And then, as we all started to get our hopes up, Wadley turned the magic up a notch and sent the stadium into a raucous.

While those two plays made up more than a third of Iowa’s offensive production, they are also why I’m not worried about the offense going forward. We read all week about the dangers of playing this amazing Penn State offense. They are notorious for having drives sputter out, but they are explosive and one play can turn a game upside down. The funny thing was, that’s what we saw from Iowa.

The Nittany Lion defense, which is likely the fastest top to bottom the Hawkeyes will face all season, barring potentially a matchup with Michigan in the Big Ten title game or a bowl opponent, was able to bottle up Iowa for more than three full quarters, and then with two lone plays our big time playmaker put us on top with less than two minutes remaining. What other defenses do you think will be able to bottle up this offense the same way? I’ll listen to arguments for Wisconsin and Ohio State, but if you’ve seen any of OSU lately you know it’s not likely coming from them. Wisconsin doesn’t have the same level of talent on defense as PSU, but their scheme has given Iowa fits of late and they play with a similar passion as we saw from our own defense Saturday. That worries me, but their offense isn’t nearly as good as the one our D just held to 19 points.

I’ve heard a few rumblings of people upset with play-calling on the offensive side of the ball. I think you’re reaching. Sure, there are things I wish had gone differently. I wish we would have seen more quick passes to create some space in the running game. I wish we would have seen Wadley used a decoy a bit more. I really wish someone would have let Stanley know Penn State was leaving our fastest receiver (Ihmir Smith-Marsette) in man coverage with no safety help for most of the game. For the love of all that is holy, I wish we would have seen some semblance of a 2-point conversion play worth running (I am still in shock that despite having 2 defenders to cover 3 receivers on the first attempt Stanley was locked to the opposite side of the field). But on the whole, I can follow the logic used by Brian Ferentz and tip my cap to the incredible defense played by Penn State - it was better than I expected.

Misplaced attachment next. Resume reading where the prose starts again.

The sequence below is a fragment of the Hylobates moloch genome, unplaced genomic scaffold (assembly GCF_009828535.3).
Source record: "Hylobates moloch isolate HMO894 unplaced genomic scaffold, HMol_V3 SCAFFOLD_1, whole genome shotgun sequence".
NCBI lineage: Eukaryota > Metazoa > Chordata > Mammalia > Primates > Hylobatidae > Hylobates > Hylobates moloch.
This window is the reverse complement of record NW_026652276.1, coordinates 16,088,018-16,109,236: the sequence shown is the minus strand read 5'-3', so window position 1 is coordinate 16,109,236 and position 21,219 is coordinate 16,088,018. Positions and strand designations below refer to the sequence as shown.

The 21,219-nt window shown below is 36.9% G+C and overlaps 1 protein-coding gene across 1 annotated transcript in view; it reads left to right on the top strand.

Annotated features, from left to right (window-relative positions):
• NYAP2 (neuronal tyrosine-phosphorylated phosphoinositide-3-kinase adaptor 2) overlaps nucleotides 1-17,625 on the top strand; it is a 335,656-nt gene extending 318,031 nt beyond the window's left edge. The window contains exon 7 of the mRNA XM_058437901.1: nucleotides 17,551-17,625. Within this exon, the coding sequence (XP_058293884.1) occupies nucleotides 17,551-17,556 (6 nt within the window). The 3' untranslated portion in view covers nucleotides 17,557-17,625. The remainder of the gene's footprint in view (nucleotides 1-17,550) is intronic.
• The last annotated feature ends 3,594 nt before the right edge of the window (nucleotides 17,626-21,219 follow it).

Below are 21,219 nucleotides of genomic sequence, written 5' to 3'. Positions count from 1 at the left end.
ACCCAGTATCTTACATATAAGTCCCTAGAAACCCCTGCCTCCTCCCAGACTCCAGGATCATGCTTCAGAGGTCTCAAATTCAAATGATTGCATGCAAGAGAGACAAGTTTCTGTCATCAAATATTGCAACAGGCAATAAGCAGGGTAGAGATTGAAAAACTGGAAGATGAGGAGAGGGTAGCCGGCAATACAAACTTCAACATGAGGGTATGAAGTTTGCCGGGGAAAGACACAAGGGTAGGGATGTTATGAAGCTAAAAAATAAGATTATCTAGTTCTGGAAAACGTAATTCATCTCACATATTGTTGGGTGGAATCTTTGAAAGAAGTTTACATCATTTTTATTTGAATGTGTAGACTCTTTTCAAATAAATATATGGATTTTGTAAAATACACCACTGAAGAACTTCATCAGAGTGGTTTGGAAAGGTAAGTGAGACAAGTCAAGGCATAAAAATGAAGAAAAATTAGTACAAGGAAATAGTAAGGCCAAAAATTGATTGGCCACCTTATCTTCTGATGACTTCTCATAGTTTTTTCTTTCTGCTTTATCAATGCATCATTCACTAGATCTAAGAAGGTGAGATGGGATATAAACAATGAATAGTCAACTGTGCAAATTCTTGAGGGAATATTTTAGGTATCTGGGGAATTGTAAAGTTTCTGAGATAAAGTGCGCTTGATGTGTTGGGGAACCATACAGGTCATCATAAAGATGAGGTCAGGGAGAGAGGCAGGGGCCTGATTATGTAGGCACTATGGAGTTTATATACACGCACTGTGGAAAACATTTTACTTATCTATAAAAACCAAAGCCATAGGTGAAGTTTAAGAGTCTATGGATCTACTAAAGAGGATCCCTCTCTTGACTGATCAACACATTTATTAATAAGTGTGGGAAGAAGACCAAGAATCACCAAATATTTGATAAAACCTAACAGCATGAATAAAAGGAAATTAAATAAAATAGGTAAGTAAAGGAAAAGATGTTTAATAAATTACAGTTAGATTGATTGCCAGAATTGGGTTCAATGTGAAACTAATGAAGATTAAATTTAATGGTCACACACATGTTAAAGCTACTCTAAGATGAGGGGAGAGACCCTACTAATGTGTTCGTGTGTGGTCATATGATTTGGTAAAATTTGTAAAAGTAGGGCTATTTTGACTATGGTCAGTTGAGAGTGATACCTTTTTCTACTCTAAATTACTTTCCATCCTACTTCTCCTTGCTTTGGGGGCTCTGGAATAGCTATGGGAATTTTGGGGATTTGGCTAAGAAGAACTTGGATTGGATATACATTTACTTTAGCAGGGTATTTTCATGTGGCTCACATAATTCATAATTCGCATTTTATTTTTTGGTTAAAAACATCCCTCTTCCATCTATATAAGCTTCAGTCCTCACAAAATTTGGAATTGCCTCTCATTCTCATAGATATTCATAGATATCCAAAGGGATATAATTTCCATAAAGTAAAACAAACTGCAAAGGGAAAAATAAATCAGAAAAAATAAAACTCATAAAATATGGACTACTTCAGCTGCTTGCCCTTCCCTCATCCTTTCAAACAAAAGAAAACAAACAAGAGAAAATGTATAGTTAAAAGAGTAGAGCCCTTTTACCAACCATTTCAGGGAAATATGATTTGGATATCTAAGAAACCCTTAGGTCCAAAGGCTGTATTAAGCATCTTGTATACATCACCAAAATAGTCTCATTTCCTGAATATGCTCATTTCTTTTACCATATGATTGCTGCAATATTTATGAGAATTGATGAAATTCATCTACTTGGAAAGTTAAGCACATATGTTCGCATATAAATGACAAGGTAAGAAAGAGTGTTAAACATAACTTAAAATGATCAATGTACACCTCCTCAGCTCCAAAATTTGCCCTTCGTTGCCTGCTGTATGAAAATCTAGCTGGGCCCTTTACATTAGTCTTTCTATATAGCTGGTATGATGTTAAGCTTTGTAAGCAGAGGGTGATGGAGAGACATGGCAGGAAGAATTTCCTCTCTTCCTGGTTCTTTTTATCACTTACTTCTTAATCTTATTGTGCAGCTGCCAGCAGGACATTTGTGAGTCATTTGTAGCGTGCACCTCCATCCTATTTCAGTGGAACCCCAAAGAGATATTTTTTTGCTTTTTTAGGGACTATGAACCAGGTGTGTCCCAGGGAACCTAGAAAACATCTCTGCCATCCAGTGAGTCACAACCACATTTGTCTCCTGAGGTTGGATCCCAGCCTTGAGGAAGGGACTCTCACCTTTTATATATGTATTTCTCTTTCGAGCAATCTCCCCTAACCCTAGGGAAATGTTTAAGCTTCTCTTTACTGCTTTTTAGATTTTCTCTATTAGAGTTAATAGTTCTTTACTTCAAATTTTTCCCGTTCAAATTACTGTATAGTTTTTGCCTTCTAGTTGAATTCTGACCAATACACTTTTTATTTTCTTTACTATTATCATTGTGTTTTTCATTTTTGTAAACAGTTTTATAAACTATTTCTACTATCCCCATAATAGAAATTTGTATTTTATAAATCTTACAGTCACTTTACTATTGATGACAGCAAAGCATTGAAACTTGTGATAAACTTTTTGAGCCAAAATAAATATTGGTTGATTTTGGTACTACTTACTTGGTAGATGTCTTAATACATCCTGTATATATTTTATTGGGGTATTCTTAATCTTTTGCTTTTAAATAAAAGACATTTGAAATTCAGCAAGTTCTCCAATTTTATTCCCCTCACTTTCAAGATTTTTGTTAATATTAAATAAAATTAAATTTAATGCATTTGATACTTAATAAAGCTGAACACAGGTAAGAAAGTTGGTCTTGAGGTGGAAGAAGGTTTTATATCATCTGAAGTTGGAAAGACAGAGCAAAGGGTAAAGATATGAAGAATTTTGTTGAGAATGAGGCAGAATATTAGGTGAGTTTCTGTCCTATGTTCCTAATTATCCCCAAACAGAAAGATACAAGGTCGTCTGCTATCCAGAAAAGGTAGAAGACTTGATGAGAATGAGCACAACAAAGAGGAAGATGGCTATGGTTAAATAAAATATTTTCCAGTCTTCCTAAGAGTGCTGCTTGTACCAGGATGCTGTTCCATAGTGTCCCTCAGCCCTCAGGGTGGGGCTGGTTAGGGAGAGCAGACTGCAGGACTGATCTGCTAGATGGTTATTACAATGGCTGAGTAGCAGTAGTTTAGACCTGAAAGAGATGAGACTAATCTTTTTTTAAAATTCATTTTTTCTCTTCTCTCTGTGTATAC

I do have some minor concerns about the offensive line run blocking, but I still attribute that in this instance to the abilities of the front seven they were playing against. I thought the pass protection, in general, was very good, especially considering the insane number of blitzes we saw Saturday. They gave up only 1 sack and 1 QB hurry according to the box score. I think there were a few more hurries, but overall very good.

Stanley wasn’t fantastic, but he also wasn’t bad. He finished 13/22 for 191 yards and another 2 TDs without a turnover. Once again, he targeted a number of different receivers (7, in fact) and a look at the chart below shows the passes were to a variety of spots on the field.

Again, I would like to see some more work over the middle. Some more shots to ISM down the sideline would have been great, and we didn’t really see the quick Easley bubble screen as I might have hoped. But all told I still don’t have major concerns about the offense. We have a very capable QB, an offensive line that is starting to look very good in pass protection, and an incredible playmaker who can bust things open at any moment.

Things didn’t go perfectly on Saturday. At times, the offense was pretty rough. The run game really struggled to get going and with a speedy defense it was tough to get our best players in space effectively. There were dropped passes and missed opportunities.

The defense didn’t wrap up and gave up some big plays. They were statistically dominated in almost every way you could imagine. And yet, at the end of the day, the Hawkeyes were this close to knocking off another top 5 opponent in Kinnick last Saturday.

So as frustrated and disappointed as we all are (and none more so than the team no doubt), I think we really learned something Saturday. We learned this team may have a number of flaws, but they have heart and grit and an ability to hang with just about any team they may face this season. There were some areas of concern and some things to clean up, as they say. But I came out of the stadium Saturday evening feeling pretty good about the remainder of this season.

On to Michigan State. Let’s attack the week. Go Hawks.